IMF chief Strauss-Kahn apologizes for affair
The head of the International Monetary Fund, Dominique Strauss-Kahn, on Monday publicly apologized for "an error of judgment" in an affair with a subordinate, but denied he had abused his position, Reuters reports.
In a memo e-mailed to staff, Strauss-Kahn apologized to IMF staff, the woman he had the affair with, Piroska Nagy, and his wife for the trouble it has caused.
The IMF board of member countries ordered an investigation by an outside law firm into whether Strauss-Kahn gave senior economist Nagy preferential treatment before she took a general staff buyout offer in August.
She is now working for the European Bank for Reconstruction and Development in London.
"I apologized and said that I very much regret this incident," Strauss-Kahn said in the staff e-mail.
"Second, while this incident constituted an error of judgment on my part, for which I take full responsibility, I firmly believe that I have not abused my position," he said, adding: "Third, I fully support the process that is underway and I will, of course, follow the Board's guidance as to how best to resolve this matter."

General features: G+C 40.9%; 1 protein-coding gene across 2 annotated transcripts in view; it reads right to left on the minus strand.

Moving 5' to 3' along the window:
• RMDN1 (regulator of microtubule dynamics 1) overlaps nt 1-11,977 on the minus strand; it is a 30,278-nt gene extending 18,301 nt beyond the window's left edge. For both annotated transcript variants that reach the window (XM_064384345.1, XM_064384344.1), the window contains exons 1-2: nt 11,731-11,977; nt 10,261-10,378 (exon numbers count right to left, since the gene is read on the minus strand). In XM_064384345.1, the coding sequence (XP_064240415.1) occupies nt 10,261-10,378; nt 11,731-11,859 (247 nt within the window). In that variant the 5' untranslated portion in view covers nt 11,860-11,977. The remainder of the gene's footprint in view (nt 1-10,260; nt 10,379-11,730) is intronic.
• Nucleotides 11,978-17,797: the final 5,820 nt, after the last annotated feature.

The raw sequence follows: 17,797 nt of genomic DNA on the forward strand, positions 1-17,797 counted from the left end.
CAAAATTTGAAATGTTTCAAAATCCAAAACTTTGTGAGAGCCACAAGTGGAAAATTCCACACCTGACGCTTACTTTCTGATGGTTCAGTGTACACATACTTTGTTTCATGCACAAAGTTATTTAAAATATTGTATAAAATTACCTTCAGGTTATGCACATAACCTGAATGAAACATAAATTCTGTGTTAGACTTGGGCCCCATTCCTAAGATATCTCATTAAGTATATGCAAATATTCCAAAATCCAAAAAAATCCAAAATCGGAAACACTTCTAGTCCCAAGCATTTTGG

Strauss-Kahn, a former French finance minister, said the result of the investigation was expected by the end of the month and urged the IMF board to inform staff of the outcome as soon as possible.
"I want to apologize to the staff member concerned for my error in initiating this relationship," Strauss-Kahn said. "She is a talented economist and consummate professional. I acknowledge and regret the difficult situation this has created for her. I also apologize to my wife and family," he added.
He told the IMF staff to focus on their work during the critical days of the financial crisis and not to be distracted by rumors.